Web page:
In order to encrypt a PASSporT (see Section 6.1), the caller needs In order to encrypt a PASSporT (see Section 6.1), the caller needs
access to the callee's public encryption key. Note that because STIR access to the callee's public encryption key. Note that because STIR
uses ECDSA for signing PASSporTs, the public key used to verify uses ECDSA for signing PASSporTs, the public key used to verify
PASSporTs is not suitable for this function, and thus the encryption PASSporTs is not suitable for this function, and thus the encryption
key must be discovered separately. This requires some sort of key must be discovered separately. This requires some sort of
directory/lookup system. directory/lookup system.
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callee's credentials and regularly poll the database for every callee's credentials and regularly poll the database for every
potential caller. potential caller.
We consider the exact best point in the tradeoff space to be an open We consider the exact best point in the tradeoff space to be an open
issue. issue.
12. Acknowledgments 12. Acknowledgments
The ideas in this document come out of discussions with Richard The ideas in this document come out of discussions with Richard
Barnes and Cullen Jennings. We'd also like to thank Russ Housley, Barnes and Cullen Jennings. We'd also like to thank Russ Housley,
Chris Wendt, Eric Burger, Mary Barnes, Ben Campbell, Jonathan Chris Wendt, Eric Burger, Mary Barnes, Ben Campbell, Ted Huang,
Rosenberg and Robert Sparks for helpful suggestions. Jonathan Rosenberg and Robert Sparks for helpful suggestions.
13. IANA Considerations 13. IANA Considerations
This memo includes no request to IANA. This memo includes no request to IANA.
14. Security Considerations 14. Security Considerations
This entire document is about security, but the detailed security This entire document is about security, but the detailed security
properties will vary depending on how the framework is applied and properties will vary depending on how the framework is applied and
deployed. General guidance for dealing with the most obvious deployed. General guidance for dealing with the most obvious
security challenges posed by this framework is given in Section 7.3 security challenges posed by this framework is given in Section 7.3
and Section 7.4, along proposed solutions for problems like denial- and Section 7.4, along proposed solutions for problems like denial-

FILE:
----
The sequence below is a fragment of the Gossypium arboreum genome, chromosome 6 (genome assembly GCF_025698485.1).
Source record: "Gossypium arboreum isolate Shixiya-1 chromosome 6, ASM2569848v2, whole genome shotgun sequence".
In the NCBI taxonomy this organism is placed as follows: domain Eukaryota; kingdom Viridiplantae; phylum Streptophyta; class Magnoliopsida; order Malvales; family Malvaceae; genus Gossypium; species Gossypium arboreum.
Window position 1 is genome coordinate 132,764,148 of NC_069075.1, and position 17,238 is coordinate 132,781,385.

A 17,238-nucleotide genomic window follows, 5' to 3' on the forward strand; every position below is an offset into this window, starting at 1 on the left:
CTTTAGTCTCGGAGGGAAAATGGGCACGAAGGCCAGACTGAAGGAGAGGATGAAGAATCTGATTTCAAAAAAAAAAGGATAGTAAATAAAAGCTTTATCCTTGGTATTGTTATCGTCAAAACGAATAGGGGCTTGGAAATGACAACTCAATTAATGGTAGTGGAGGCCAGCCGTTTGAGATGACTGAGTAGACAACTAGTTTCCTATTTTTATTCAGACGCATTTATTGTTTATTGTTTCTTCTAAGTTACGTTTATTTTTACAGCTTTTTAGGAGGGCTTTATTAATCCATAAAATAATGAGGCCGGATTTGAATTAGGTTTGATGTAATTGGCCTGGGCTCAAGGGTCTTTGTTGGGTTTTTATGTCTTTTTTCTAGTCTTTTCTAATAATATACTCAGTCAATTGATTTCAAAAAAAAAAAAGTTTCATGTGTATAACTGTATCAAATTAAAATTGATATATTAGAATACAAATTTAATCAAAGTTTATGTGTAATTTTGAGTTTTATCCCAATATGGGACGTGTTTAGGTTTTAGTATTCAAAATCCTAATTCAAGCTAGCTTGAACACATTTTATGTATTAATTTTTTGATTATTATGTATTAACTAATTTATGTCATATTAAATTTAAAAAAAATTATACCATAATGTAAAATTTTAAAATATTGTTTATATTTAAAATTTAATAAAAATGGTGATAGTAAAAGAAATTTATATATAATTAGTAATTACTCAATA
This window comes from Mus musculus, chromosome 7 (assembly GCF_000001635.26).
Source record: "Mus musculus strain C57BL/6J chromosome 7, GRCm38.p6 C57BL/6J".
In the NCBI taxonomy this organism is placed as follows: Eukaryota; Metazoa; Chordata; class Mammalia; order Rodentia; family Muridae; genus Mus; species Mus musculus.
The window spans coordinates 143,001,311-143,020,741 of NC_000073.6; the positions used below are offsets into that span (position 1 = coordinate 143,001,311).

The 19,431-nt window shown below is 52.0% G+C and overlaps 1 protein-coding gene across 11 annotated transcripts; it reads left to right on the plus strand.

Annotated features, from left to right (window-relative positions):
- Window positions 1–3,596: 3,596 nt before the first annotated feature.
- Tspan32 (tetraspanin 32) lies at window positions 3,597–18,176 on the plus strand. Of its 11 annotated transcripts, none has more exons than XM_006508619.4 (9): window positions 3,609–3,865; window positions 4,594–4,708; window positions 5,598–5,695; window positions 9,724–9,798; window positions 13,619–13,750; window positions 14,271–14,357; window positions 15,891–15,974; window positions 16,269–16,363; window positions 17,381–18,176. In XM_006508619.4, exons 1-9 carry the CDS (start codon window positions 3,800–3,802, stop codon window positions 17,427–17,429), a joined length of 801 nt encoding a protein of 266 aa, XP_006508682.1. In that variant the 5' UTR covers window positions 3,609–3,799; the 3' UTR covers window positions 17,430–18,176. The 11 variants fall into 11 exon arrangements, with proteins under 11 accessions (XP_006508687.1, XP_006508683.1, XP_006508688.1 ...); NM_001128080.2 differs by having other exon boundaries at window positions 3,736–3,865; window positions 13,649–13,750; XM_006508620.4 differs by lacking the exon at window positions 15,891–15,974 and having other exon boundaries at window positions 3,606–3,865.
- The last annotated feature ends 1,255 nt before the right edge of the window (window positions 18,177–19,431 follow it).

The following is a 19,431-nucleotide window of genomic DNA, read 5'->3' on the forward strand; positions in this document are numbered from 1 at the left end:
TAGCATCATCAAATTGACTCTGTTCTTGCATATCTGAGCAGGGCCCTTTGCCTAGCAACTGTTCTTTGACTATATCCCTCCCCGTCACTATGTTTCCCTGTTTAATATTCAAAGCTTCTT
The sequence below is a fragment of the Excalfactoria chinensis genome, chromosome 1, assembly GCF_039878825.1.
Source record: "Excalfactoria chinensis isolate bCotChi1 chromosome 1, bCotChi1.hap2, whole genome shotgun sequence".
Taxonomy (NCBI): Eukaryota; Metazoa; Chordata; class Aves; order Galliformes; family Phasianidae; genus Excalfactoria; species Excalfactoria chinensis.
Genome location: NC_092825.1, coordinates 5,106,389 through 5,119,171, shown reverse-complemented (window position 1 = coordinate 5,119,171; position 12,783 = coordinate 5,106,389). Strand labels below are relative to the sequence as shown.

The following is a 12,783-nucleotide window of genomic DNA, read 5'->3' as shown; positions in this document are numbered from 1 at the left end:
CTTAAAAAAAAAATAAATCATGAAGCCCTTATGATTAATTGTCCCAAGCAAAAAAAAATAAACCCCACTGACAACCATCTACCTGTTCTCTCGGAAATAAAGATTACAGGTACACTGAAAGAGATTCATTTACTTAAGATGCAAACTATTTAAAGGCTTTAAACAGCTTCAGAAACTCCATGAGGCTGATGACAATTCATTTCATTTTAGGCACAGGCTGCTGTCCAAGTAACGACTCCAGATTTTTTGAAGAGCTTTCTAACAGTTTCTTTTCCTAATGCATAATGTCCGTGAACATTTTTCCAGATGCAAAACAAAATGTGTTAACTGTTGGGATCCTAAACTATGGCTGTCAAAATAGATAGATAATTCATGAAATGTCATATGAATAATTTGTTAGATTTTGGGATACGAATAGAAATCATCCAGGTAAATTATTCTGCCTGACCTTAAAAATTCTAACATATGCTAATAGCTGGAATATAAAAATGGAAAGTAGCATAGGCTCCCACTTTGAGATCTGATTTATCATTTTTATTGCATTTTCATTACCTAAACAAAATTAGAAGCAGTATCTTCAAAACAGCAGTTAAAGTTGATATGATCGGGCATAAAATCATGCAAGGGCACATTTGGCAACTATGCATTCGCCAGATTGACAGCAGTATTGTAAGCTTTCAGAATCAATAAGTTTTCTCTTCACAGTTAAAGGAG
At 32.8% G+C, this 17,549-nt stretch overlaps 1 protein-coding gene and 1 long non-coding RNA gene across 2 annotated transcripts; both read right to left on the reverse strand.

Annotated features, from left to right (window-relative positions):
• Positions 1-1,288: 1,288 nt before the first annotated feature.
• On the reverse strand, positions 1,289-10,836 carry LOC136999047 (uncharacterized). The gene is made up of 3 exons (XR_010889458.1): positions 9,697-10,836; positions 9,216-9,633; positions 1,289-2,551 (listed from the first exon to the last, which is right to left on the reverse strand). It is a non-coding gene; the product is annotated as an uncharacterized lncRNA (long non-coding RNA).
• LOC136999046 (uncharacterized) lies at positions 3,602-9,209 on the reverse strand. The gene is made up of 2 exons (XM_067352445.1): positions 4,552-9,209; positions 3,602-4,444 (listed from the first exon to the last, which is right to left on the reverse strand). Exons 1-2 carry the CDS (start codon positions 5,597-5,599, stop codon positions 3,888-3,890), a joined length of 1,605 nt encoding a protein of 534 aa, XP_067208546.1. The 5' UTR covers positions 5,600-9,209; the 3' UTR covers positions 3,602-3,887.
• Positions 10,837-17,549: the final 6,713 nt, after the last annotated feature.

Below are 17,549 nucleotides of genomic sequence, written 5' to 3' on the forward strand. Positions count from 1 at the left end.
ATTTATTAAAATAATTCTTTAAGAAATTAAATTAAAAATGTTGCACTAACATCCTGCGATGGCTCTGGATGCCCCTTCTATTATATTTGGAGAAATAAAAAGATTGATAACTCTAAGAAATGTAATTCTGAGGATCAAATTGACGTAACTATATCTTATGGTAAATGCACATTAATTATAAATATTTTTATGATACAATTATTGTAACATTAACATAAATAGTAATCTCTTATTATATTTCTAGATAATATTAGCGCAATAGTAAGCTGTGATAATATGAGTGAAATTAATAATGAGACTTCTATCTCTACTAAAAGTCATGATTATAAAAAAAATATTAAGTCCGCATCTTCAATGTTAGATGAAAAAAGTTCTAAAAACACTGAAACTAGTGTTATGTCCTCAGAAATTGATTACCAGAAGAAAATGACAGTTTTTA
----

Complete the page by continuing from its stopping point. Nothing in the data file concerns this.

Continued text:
of-service attacks or traffic analysis against the CPS. of-service attacks or traffic analysis against the CPS.
Although there are considerable security challenges associated with Although there are considerable security challenges associated with
widespread deployment of a public CPS, those must be weighed against widespread deployment of a public CPS, those must be weighed against
the potential usefulness of a service that delivers a STIR assurance the potential usefulness of a service that delivers a STIR assurance
without requiring the passage of end-to-end SIP. without requiring the passage of end-to-end SIP. Ultimately, the
security properties of this mechanism are at least comparable to in-
band STIR: the substitution attack documented in Section 7.4 could be
implemented by any in-band SIP intermediary or eavesdropper who
happened to see the PASSporT in transit, say, and launch its own call
with a copy of that PASSporT to race against the original to the
destination.
15. Informative References 15. Informative References
[I-D.ietf-modern-teri] [I-D.ietf-modern-teri]
Peterson, J., "An Architecture and Information Model for Peterson, J., "An Architecture and Information Model for
Telephone-Related Information (TeRI)", draft-ietf-modern- Telephone-Related Information (TeRI)", draft-ietf-modern-
teri-00 (work in progress), July 2018. teri-00 (work in progress), July 2018.
[I-D.ietf-stir-passport-divert] [I-D.ietf-stir-passport-divert]
Peterson, J., "PASSporT Extension for Diverted Calls", Peterson, J., "PASSporT Extension for Diverted Calls",
draft-ietf-stir-passport-divert-05 (work in progress), draft-ietf-stir-passport-divert-06 (work in progress),
February 2019. July 2019.
[I-D.ietf-tls-subcerts] [I-D.ietf-tls-subcerts]
Barnes, R., Iyengar, S., Sullivan, N., and E. Rescorla, Barnes, R., Iyengar, S., Sullivan, N., and E. Rescorla,
"Delegated Credentials for TLS", draft-ietf-tls- "Delegated Credentials for TLS", draft-ietf-tls-
subcerts-03 (work in progress), February 2019. subcerts-04 (work in progress), July 2019.
[I-D.jennings-vipr-overview] [I-D.jennings-vipr-overview]
Barnes, M., Jennings, C., Rosenberg, J., and M. Petit- Barnes, M., Jennings, C., Rosenberg, J., and M. Petit-
Huguenin, "Verification Involving PSTN Reachability: Huguenin, "Verification Involving PSTN Reachability:
Requirements and Architecture Overview", draft-jennings- Requirements and Architecture Overview", draft-jennings-
vipr-overview-06 (work in progress), December 2013. vipr-overview-06 (work in progress), December 2013.
[RFC2119] Bradner, S., "Key words for use in RFCs to Indicate [RFC2119] Bradner, S., "Key words for use in RFCs to Indicate
Requirement Levels", BCP 14, RFC 2119, Requirement Levels", BCP 14, RFC 2119,
DOI 10.17487/RFC2119, March 1997, DOI 10.17487/RFC2119, March 1997,